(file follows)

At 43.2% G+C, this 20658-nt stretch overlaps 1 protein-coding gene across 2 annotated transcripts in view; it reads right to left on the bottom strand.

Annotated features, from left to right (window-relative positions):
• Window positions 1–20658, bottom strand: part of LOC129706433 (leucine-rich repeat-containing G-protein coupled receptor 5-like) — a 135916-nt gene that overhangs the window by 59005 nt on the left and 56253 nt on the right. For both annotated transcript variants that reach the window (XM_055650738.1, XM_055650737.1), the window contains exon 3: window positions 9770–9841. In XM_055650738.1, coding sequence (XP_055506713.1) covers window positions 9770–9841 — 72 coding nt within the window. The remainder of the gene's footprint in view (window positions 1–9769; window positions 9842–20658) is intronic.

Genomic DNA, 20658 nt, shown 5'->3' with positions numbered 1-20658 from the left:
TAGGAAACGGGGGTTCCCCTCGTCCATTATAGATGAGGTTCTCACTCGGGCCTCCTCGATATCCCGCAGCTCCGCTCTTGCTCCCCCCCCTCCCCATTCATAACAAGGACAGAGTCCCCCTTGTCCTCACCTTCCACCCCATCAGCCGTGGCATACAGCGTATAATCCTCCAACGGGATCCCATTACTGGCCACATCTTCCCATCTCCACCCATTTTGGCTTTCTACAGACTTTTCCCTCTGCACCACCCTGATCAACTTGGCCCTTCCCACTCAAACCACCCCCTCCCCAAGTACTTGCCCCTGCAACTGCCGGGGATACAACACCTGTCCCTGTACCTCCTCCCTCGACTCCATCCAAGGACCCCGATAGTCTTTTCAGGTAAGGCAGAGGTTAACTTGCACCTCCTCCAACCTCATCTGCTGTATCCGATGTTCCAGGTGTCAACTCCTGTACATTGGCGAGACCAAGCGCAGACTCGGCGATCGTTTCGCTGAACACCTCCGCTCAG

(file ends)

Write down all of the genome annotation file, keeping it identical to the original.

At 43.2% G+C, this 20658-nt stretch overlaps 1 protein-coding gene across 2 annotated transcripts in view; it reads right to left on the bottom strand.

Annotated features, from left to right (window-relative positions):
• Window positions 1–20658, bottom strand: part of LOC129706433 (leucine-rich repeat-containing G-protein coupled receptor 5-like) — a 135916-nt gene that overhangs the window by 59005 nt on the left and 56253 nt on the right. For both annotated transcript variants that reach the window (XM_055650738.1, XM_055650737.1), the window contains exon 3: window positions 9770–9841. In XM_055650738.1, coding sequence (XP_055506713.1) covers window positions 9770–9841 — 72 coding nt within the window. The remainder of the gene's footprint in view (window positions 1–9769; window positions 9842–20658) is intronic.

Genomic DNA, 20658 nt, shown 5'->3' with positions numbered 1-20658 from the left:
TAGGAAACGGGGGTTCCCCTCGTCCATTATAGATGAGGTTCTCACTCGGGCCTCCTCGATATCCCGCAGCTCCGCTCTTGCTCCCCCCCCTCCCCATTCATAACAAGGACAGAGTCCCCCTTGTCCTCACCTTCCACCCCATCAGCCGTGGCATACAGCGTATAATCCTCCAACGGGATCCCATTACTGGCCACATCTTCCCATCTCCACCCATTTTGGCTTTCTACAGACTTTTCCCTCTGCACCACCCTGATCAACTTGGCCCTTCCCACTCAAACCACCCCCTCCCCAAGTACTTGCCCCTGCAACTGCCGGGGATACAACACCTGTCCCTGTACCTCCTCCCTCGACTCCATCCAAGGACCCCGATAGTCTTTTCAGGTAAGGCAGAGGTTAACTTGCACCTCCTCCAACCTCATCTGCTGTATCCGATGTTCCAGGTGTCAACTCCTGTACATTGGCGAGACCAAGCGCAGACTCGGCGATCGTTTCGCTGAACACCTCCGCTCAG